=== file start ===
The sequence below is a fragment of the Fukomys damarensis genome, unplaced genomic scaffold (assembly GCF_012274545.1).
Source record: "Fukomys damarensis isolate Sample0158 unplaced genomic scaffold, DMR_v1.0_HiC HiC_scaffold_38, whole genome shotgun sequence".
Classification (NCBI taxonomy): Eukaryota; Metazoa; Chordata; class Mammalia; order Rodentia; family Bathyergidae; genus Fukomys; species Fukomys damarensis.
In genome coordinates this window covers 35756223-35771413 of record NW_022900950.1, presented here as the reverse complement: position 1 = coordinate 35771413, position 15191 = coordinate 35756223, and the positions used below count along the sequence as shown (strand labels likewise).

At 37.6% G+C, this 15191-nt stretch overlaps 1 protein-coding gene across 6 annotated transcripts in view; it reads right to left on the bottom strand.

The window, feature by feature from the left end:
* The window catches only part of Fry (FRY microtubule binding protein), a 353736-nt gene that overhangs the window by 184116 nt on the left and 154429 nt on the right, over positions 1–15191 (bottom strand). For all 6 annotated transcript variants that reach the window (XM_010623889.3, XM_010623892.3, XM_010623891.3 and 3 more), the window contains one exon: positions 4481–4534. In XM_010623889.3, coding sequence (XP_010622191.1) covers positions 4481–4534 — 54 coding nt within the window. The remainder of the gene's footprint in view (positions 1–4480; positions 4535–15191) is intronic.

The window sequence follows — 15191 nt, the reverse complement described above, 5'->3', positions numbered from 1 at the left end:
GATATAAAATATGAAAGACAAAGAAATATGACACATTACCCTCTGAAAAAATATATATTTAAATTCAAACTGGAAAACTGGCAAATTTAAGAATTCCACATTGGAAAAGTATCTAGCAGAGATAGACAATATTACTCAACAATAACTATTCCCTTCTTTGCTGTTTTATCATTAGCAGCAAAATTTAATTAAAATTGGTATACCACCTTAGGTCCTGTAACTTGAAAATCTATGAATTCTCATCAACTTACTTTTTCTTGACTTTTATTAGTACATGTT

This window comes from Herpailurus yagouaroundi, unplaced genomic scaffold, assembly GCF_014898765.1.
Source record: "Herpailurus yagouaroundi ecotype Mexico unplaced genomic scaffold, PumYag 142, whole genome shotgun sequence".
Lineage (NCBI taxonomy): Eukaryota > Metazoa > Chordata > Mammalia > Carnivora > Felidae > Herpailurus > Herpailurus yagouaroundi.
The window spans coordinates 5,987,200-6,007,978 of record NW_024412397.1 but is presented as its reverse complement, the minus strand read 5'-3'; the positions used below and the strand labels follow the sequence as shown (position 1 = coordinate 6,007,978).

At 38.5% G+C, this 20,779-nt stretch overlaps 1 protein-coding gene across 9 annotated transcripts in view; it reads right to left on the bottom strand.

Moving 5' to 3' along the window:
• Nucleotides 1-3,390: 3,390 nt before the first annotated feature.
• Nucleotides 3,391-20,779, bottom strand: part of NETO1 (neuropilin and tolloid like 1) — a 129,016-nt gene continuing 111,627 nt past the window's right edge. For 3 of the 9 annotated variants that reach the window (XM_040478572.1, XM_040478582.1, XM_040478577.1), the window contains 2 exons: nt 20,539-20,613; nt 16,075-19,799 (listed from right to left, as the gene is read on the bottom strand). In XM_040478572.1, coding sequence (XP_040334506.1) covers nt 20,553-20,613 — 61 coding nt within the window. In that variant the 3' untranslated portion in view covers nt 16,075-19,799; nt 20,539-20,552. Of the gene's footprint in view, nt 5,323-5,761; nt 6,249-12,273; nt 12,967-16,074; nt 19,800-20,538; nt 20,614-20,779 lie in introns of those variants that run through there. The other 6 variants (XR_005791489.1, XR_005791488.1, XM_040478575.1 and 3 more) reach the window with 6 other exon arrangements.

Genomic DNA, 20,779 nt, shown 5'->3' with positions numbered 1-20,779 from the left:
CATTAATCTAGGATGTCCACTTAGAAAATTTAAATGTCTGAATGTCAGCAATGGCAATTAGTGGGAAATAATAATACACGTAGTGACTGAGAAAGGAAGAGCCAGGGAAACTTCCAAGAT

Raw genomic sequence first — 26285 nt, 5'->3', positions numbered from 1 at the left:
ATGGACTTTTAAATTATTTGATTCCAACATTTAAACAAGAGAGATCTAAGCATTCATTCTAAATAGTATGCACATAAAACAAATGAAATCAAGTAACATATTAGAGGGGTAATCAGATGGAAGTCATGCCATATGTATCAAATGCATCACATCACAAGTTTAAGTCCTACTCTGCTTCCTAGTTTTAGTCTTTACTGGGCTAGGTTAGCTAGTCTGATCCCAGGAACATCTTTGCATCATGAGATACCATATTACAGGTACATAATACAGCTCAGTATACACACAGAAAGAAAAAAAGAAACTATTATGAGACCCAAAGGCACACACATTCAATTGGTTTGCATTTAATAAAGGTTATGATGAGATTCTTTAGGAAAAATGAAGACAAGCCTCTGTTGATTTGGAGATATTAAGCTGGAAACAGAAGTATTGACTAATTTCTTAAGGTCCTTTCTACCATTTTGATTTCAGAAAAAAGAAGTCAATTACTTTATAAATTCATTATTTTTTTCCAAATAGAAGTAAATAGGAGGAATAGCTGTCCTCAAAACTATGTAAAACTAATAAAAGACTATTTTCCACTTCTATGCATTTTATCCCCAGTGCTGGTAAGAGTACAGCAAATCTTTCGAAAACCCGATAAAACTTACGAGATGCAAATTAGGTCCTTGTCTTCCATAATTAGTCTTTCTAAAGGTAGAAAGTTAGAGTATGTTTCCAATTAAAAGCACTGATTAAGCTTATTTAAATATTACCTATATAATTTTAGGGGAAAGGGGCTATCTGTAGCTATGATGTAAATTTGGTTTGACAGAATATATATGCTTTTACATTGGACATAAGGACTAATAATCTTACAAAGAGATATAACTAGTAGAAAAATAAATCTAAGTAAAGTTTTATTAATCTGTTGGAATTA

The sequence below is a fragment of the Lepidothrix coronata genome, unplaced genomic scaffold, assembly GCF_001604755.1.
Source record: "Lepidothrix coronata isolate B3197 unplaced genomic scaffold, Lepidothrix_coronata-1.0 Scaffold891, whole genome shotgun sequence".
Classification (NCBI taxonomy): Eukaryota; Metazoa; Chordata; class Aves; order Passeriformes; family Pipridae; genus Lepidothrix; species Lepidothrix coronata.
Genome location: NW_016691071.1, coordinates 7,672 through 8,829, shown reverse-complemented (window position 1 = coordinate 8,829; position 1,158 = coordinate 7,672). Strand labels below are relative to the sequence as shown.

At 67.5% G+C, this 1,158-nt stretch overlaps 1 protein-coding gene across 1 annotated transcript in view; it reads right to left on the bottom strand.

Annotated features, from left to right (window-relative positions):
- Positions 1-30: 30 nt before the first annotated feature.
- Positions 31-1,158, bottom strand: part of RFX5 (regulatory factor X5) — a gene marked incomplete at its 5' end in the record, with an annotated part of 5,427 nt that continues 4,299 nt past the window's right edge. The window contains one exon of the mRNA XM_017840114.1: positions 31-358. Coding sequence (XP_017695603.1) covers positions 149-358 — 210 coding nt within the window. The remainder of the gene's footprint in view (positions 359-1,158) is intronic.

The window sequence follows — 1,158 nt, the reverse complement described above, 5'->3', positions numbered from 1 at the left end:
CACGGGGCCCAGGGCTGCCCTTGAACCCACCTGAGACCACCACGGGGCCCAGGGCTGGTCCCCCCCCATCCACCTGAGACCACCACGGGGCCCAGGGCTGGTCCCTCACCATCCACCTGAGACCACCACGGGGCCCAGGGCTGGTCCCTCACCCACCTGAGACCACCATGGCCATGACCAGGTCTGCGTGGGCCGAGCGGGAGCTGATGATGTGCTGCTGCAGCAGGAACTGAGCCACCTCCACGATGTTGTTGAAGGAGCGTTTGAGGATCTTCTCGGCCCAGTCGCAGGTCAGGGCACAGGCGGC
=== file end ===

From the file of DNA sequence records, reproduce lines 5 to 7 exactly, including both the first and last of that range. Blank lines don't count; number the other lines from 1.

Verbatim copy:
At 37.6% G+C, this 15191-nt stretch overlaps 1 protein-coding gene across 6 annotated transcripts in view; it reads right to left on the bottom strand.

The window, feature by feature from the left end:
* The window catches only part of Fry (FRY microtubule binding protein), a 353736-nt gene that overhangs the window by 184116 nt on the left and 154429 nt on the right, over positions 1–15191 (bottom strand). For all 6 annotated transcript variants that reach the window (XM_010623889.3, XM_010623892.3, XM_010623891.3 and 3 more), the window contains one exon: positions 4481–4534. In XM_010623889.3, coding sequence (XP_010622191.1) covers positions 4481–4534 — 54 coding nt within the window. The remainder of the gene's footprint in view (positions 1–4480; positions 4535–15191) is intronic.